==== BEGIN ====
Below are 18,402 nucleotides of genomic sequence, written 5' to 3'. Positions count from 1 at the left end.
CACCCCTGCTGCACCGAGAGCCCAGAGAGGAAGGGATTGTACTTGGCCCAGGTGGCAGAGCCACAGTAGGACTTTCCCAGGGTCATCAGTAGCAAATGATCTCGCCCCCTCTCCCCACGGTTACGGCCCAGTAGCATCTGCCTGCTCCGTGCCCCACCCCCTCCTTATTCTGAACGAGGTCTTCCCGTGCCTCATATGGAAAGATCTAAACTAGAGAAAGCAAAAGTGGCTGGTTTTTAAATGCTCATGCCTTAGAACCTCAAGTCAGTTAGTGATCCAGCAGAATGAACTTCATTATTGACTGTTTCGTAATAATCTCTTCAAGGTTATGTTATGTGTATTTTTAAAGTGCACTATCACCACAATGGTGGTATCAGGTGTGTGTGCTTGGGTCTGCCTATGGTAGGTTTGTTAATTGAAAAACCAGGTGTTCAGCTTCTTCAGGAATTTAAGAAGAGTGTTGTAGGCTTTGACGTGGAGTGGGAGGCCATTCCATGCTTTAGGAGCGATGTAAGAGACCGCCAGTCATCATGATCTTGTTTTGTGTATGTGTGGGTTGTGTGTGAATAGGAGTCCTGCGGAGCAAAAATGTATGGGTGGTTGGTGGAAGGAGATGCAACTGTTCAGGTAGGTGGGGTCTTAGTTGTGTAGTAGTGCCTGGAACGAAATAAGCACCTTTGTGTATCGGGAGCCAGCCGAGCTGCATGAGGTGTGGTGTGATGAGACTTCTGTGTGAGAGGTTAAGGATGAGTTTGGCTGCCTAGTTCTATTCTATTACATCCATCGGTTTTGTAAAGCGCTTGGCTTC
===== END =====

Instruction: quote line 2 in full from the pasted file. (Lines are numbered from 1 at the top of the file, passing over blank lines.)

CACCCCTGCTGCACCGAGAGCCCAGAGAGGAAGGGATTGTACTTGGCCCAGGTGGCAGAGCCACAGTAGGACTTTCCCAGGGTCATCAGTAGCAAATGATCTCGCCCCCTCTCCCCACGGTTACGGCCCAGTAGCATCTGCCTGCTCCGTGCCCCACCCCCTCCTTATTCTGAACGAGGTCTTCCCGTGCCTCATATGGAAAGATCTAAACTAGAGAAAGCAAAAGTGGCTGGTTTTTAAATGCTCATGCCTTAGAACCTCAAGTCAGTTAGTGATCCAGCAGAATGAACTTCATTATTGACTGTTTCGTAATAATCTCTTCAAGGTTATGTTATGTGTATTTTTAAAGTGCACTATCACCACAATGGTGGTATCAGGTGTGTGTGCTTGGGTCTGCCTATGGTAGGTTTGTTAATTGAAAAACCAGGTGTTCAGCTTCTTCAGGAATTTAAGAAGAGTGTTGTAGGCTTTGACGTGGAGTGGGAGGCCATTCCATGCTTTAGGAGCGATGTAAGAGACCGCCAGTCATCATGATCTTGTTTTGTGTATGTGTGGGTTGTGTGTGAATAGGAGTCCTGCGGAGCAAAAATGTATGGGTGGTTGGTGGAAGGAGATGCAACTGTTCAGGTAGGTGGGGTCTTAGTTGTGTAGTAGTGCCTGGAACGAAATAAGCACCTTTGTGTATCGGGAGCCAGCCGAGCTGCATGAGGTGTGGTGTGATGAGACTTCTGTGTGAGAGGTTAAGGATGAGTTTGGCTGCCTAGTTCTATTCTATTACATCCATCGGTTTTGTAAAGCGCTTGGCTTC